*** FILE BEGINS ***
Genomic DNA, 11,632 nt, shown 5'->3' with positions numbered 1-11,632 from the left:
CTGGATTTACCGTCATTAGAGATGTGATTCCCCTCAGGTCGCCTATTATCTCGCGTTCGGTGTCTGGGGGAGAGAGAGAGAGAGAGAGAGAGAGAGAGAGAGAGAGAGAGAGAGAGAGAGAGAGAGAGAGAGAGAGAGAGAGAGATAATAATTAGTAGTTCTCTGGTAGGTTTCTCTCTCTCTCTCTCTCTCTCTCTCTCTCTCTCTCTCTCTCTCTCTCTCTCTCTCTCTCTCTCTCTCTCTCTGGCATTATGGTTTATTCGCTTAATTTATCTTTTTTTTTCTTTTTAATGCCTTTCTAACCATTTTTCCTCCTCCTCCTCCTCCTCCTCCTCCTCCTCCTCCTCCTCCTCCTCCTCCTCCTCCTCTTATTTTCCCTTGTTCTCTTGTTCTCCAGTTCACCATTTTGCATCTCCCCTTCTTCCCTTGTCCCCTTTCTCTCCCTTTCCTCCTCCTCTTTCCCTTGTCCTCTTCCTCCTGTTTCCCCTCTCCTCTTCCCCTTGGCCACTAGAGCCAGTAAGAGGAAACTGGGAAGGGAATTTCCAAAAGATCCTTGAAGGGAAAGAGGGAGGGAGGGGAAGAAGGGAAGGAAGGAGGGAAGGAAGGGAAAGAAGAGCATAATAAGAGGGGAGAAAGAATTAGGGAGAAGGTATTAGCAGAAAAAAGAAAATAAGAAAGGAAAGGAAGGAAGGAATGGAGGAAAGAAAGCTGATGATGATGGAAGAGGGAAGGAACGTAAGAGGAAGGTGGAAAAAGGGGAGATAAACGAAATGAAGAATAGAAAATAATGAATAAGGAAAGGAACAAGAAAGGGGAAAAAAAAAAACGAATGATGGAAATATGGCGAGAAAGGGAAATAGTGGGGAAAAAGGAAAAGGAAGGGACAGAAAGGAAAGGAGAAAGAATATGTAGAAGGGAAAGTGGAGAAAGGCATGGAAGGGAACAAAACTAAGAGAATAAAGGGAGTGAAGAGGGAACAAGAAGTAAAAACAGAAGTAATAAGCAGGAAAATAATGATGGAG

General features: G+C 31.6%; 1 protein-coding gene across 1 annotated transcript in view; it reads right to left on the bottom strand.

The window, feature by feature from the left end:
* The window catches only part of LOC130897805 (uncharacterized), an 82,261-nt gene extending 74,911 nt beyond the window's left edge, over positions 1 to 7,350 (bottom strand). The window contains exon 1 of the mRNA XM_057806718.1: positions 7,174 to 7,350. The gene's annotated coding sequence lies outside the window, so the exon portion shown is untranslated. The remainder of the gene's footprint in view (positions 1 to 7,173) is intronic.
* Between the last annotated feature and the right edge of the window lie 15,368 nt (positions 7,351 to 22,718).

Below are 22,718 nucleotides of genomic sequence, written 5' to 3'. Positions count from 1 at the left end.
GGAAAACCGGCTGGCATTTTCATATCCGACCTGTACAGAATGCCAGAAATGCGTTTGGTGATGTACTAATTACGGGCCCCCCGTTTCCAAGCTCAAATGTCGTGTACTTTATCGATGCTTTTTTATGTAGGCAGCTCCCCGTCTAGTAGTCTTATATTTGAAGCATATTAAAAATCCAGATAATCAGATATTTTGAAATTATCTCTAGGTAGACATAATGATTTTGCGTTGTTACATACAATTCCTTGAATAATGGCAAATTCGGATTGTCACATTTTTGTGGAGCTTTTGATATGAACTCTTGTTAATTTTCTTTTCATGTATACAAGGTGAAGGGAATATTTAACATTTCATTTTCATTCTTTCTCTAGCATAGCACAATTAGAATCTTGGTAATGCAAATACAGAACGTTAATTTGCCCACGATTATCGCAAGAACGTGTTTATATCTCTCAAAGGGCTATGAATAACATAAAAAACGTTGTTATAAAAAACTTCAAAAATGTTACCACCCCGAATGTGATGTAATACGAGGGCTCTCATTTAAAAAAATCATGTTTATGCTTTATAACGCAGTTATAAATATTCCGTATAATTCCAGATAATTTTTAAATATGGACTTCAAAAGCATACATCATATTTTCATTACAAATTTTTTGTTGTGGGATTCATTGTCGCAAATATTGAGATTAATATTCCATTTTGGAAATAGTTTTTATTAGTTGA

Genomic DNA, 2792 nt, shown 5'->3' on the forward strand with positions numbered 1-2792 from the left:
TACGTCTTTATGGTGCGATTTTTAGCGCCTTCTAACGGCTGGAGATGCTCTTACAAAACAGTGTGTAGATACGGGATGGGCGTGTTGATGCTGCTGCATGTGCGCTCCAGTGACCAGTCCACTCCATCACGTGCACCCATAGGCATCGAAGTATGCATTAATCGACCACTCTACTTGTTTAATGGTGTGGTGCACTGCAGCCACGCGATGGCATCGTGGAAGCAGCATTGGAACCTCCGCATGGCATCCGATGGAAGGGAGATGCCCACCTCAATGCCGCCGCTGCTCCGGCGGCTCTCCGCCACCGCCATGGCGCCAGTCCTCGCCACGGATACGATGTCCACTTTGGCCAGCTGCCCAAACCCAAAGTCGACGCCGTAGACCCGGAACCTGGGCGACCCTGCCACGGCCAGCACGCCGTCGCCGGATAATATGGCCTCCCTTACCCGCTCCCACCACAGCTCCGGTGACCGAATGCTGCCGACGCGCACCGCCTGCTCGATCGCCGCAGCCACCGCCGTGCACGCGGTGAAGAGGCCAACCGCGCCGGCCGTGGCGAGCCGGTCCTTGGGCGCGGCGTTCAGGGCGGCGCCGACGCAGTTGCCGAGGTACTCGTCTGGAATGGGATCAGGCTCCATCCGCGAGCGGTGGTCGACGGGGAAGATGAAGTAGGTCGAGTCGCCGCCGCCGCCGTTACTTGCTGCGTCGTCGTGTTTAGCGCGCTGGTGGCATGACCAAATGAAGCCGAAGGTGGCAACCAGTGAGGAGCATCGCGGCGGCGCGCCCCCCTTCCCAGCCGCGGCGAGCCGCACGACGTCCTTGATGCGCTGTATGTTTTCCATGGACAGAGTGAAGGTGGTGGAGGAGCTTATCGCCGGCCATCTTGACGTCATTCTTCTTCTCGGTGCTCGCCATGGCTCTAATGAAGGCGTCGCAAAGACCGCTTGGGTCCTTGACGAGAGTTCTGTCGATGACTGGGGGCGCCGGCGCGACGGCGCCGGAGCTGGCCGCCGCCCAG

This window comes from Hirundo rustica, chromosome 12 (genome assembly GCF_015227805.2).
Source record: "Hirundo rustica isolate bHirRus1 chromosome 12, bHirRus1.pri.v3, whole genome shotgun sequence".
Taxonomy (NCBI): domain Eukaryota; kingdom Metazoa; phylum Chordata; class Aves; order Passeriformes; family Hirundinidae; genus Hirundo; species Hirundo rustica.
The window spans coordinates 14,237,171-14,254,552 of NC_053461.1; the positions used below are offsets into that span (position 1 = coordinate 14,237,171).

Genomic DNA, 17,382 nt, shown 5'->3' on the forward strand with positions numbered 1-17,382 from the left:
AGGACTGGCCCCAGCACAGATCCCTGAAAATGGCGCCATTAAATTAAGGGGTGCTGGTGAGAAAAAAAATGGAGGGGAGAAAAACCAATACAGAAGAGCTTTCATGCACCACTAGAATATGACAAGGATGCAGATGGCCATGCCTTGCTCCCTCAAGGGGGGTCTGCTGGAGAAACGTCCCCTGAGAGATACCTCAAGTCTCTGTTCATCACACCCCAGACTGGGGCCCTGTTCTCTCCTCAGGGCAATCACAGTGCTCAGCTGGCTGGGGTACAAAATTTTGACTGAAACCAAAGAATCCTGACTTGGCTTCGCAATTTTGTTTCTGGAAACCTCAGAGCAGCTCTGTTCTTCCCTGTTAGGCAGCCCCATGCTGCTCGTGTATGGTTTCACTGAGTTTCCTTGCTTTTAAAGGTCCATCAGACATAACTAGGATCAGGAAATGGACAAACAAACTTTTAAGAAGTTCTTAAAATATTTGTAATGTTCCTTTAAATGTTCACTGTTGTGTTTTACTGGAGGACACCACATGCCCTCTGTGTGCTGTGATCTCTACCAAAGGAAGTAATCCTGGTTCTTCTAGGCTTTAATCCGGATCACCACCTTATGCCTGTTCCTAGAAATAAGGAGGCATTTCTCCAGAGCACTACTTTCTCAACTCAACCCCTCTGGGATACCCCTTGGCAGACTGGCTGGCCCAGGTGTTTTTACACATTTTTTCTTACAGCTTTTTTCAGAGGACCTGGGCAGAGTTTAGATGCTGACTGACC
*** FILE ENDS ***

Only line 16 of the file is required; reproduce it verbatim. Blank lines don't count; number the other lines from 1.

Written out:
AGGACTGGCCCCAGCACAGATCCCTGAAAATGGCGCCATTAAATTAAGGGGTGCTGGTGAGAAAAAAAATGGAGGGGAGAAAAACCAATACAGAAGAGCTTTCATGCACCACTAGAATATGACAAGGATGCAGATGGCCATGCCTTGCTCCCTCAAGGGGGGTCTGCTGGAGAAACGTCCCCTGAGAGATACCTCAAGTCTCTGTTCATCACACCCCAGACTGGGGCCCTGTTCTCTCCTCAGGGCAATCACAGTGCTCAGCTGGCTGGGGTACAAAATTTTGACTGAAACCAAAGAATCCTGACTTGGCTTCGCAATTTTGTTTCTGGAAACCTCAGAGCAGCTCTGTTCTTCCCTGTTAGGCAGCCCCATGCTGCTCGTGTATGGTTTCACTGAGTTTCCTTGCTTTTAAAGGTCCATCAGACATAACTAGGATCAGGAAATGGACAAACAAACTTTTAAGAAGTTCTTAAAATATTTGTAATGTTCCTTTAAATGTTCACTGTTGTGTTTTACTGGAGGACACCACATGCCCTCTGTGTGCTGTGATCTCTACCAAAGGAAGTAATCCTGGTTCTTCTAGGCTTTAATCCGGATCACCACCTTATGCCTGTTCCTAGAAATAAGGAGGCATTTCTCCAGAGCACTACTTTCTCAACTCAACCCCTCTGGGATACCCCTTGGCAGACTGGCTGGCCCAGGTGTTTTTACACATTTTTTCTTACAGCTTTTTTCAGAGGACCTGGGCAGAGTTTAGATGCTGACTGACC